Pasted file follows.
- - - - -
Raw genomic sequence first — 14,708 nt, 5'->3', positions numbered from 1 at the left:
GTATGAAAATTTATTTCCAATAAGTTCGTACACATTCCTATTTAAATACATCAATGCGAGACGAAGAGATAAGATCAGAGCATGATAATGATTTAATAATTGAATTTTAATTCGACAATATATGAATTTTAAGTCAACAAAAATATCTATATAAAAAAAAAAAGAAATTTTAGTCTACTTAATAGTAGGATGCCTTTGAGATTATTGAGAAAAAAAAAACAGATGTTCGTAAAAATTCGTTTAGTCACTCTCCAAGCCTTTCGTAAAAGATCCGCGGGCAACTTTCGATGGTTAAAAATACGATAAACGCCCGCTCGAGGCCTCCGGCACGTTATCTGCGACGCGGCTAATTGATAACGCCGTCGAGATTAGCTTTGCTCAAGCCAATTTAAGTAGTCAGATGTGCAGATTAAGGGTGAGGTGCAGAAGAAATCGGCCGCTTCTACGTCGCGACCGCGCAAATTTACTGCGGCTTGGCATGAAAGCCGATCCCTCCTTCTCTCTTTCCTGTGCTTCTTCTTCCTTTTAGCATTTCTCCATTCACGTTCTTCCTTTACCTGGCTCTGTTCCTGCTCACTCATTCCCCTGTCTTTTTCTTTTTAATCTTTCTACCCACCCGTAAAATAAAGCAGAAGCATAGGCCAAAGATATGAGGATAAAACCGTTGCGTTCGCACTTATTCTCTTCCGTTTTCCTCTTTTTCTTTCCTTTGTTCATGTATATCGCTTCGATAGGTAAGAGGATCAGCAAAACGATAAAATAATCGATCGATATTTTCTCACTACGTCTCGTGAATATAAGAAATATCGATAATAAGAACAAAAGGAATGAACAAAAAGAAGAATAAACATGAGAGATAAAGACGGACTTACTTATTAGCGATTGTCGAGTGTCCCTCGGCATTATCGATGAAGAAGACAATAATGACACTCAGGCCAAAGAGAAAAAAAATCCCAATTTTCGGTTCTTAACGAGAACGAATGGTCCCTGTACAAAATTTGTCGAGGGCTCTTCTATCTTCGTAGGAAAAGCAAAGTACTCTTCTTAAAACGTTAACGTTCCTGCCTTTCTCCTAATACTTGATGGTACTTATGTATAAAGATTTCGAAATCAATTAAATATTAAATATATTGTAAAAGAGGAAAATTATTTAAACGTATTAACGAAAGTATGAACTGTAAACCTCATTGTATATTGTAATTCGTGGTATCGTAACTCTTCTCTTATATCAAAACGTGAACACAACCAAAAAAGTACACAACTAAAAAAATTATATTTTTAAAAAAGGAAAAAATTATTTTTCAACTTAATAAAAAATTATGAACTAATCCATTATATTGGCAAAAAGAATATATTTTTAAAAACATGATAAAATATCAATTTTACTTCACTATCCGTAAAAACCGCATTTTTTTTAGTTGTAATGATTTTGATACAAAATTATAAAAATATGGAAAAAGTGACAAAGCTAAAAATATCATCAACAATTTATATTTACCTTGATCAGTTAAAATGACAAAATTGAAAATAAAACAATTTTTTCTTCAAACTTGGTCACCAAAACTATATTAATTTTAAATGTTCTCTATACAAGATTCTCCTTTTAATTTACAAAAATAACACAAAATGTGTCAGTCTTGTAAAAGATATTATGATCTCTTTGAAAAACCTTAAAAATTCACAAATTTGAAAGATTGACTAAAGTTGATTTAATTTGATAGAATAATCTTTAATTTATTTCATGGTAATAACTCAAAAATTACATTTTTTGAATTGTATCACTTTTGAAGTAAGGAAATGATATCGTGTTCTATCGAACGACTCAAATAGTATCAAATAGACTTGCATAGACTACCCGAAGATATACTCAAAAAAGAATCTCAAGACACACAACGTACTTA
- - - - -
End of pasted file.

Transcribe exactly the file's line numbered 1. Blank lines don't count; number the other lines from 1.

Raw genomic sequence first — 14,708 nt, 5'->3', positions numbered from 1 at the left: